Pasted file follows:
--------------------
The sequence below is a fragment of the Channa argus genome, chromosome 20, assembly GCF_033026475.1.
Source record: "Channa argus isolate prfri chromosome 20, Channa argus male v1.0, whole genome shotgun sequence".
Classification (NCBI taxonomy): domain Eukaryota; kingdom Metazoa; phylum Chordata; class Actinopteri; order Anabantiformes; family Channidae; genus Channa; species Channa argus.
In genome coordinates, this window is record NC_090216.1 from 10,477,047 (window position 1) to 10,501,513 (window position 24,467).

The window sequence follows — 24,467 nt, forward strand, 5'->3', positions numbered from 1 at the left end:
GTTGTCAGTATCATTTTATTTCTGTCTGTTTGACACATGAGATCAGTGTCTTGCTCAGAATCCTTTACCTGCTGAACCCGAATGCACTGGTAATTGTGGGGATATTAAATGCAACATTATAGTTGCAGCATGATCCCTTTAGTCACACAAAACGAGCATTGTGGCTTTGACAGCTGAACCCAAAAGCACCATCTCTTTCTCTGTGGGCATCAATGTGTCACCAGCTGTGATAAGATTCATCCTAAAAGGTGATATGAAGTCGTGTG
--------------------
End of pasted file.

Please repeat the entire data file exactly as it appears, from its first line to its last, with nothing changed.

The sequence below is a fragment of the Channa argus genome, chromosome 20, assembly GCF_033026475.1.
Source record: "Channa argus isolate prfri chromosome 20, Channa argus male v1.0, whole genome shotgun sequence".
Classification (NCBI taxonomy): domain Eukaryota; kingdom Metazoa; phylum Chordata; class Actinopteri; order Anabantiformes; family Channidae; genus Channa; species Channa argus.
In genome coordinates, this window is record NC_090216.1 from 10,477,047 (window position 1) to 10,501,513 (window position 24,467).

The window sequence follows — 24,467 nt, forward strand, 5'->3', positions numbered from 1 at the left end:
GTTGTCAGTATCATTTTATTTCTGTCTGTTTGACACATGAGATCAGTGTCTTGCTCAGAATCCTTTACCTGCTGAACCCGAATGCACTGGTAATTGTGGGGATATTAAATGCAACATTATAGTTGCAGCATGATCCCTTTAGTCACACAAAACGAGCATTGTGGCTTTGACAGCTGAACCCAAAAGCACCATCTCTTTCTCTGTGGGCATCAATGTGTCACCAGCTGTGATAAGATTCATCCTAAAAGGTGATATGAAGTCGTGTG